If success in Iraq is measured by the answer to the narrow question, “Did we unseat Saddam Hussein from a public position of power?” then yes, I suppose the war was a stunning success. However, do we have him in custody? Do we know where he is? Have we found his purported weapons of mass destruction? The answers are no. United Nations weapons inspectors, the people that were actually there in Iraq, believe that Hussein probably did not produce any new WMDs since 1991, and destroyed those he had. The fact that President George W. Bush was willing to act with the full force of the American military is a definitely a testament to his character; that he hastily willed one of the greatest forces in the world upon one of the weakest.
The international community and the United Nations wanted to take things slow and, in a shocking revelation, had they been able to the war most likely would have been prevented. Bush acted both quickly and ignorantly and now his administration, aides, and cabinet are hemorrhaging excuses at an unprecedented rate.
The saddest part about the whole column was the schizophrenic effort to say, “Hey, the war was great! But, if you don’t think so, you must be a Democrat, and the Democrats thought Saddam had WMDs too!” Yes, the Clinton administration thought that he had weapons of mass destruction and also that he should be removed from power; yet, did they go to war over it? Therein lies the difference. Many leaders thought many things about Saddam, but Bush was the first to spend things that we can’t afford – billions of dollars and hundreds of lives. You call the fact that Republicans have no counteroffensive for attacks on Bush appalling? I call it pretty damn understandable at this point and the worst, dare I say it, most un-American presidency in the history of this country.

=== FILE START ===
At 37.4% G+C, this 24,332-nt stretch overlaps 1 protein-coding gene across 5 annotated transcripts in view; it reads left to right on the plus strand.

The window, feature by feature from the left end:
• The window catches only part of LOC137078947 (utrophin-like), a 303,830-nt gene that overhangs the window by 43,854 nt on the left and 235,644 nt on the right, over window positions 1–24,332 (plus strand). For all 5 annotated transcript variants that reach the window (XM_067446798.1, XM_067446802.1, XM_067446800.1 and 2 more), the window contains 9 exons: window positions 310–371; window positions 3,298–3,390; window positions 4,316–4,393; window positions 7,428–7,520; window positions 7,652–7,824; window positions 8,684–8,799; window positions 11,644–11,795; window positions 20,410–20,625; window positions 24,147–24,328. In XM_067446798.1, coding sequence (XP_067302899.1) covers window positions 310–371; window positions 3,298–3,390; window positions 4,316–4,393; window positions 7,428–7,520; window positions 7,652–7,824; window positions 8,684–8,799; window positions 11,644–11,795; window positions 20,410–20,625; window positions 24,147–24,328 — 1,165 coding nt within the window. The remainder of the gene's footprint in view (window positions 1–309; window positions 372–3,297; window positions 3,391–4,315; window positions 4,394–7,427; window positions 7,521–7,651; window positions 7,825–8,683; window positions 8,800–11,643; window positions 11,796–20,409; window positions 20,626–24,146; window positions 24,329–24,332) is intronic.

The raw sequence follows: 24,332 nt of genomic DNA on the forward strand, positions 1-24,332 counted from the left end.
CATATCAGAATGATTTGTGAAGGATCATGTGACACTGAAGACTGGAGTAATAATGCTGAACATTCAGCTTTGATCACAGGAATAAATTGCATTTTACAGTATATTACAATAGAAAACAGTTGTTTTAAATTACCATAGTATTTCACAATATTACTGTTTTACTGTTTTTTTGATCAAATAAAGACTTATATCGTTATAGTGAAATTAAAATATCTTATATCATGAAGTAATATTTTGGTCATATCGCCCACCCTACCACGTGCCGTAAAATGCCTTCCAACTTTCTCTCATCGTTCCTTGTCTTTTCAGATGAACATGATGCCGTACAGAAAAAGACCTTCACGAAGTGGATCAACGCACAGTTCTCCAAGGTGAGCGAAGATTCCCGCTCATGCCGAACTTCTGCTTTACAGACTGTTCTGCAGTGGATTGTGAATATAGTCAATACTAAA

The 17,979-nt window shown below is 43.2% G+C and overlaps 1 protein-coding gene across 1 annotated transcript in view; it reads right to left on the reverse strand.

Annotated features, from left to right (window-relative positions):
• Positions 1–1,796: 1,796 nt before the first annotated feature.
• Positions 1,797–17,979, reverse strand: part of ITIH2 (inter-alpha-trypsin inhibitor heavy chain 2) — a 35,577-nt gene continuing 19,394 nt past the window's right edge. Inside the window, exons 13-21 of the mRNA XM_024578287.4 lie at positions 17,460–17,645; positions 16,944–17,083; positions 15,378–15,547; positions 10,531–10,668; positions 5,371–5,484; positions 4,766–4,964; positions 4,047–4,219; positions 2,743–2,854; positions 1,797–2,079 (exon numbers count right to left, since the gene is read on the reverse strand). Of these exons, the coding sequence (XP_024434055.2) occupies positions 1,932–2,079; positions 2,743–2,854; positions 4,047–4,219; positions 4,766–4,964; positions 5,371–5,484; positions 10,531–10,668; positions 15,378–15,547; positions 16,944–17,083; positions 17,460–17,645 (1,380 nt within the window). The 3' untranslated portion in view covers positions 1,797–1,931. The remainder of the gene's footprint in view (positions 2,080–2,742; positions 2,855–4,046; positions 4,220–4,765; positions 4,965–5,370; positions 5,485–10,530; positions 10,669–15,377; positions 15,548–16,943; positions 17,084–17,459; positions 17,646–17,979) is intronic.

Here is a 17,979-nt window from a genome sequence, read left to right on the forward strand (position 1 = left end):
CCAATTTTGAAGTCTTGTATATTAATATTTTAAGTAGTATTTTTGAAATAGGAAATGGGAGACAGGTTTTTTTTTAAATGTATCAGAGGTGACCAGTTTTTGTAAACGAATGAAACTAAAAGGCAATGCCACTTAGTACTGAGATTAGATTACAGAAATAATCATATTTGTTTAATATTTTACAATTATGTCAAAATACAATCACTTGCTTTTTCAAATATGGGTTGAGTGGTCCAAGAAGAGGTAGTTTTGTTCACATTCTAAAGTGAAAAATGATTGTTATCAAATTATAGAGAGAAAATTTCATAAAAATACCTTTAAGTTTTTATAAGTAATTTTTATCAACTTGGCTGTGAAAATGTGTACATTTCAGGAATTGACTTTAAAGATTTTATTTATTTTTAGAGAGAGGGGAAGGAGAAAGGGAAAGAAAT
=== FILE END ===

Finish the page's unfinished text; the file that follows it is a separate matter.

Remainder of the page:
-Benjamin B. Williams, junior
Recently, I have found myself more than slightly perturbed by the tone and content of a recurring section in The Hatchet. I am referring to the painfully clich?d column, “Battle of the Sexes” (Sept. 29, pg. 14). Ordinarily, I find political correctness an abortive triviality, however I am compelled to speak out now because all too often our society jumps to yell “sexism” when females dare publicly belittled and tends to ignore defamation of the male sex. The Hatchet’s portrayal of women as calm, well-spoken, sympathetic, thoughtful individuals and of men as coarse, boorish, drunken slobs, paints an unfair picture of stereotypical masculinity.
Though I can not speak for all the “chicks” out there, I know a number of young men have been less than appreciative of the intended wit in reducing the entire male gender to a single body part. Furthermore, the spelling of chick with a halo over the “C” and “dick” with devil horns and tail to assure the reader whose advice is more measured and positive straddles the line between blatantly sexist and pathetically childish.
To paraphrase from Mallard Fillmore, “Sorry, I was just waiting for the howls of indignation from the politically correct left.”
-Dennis J. Petersen, freshman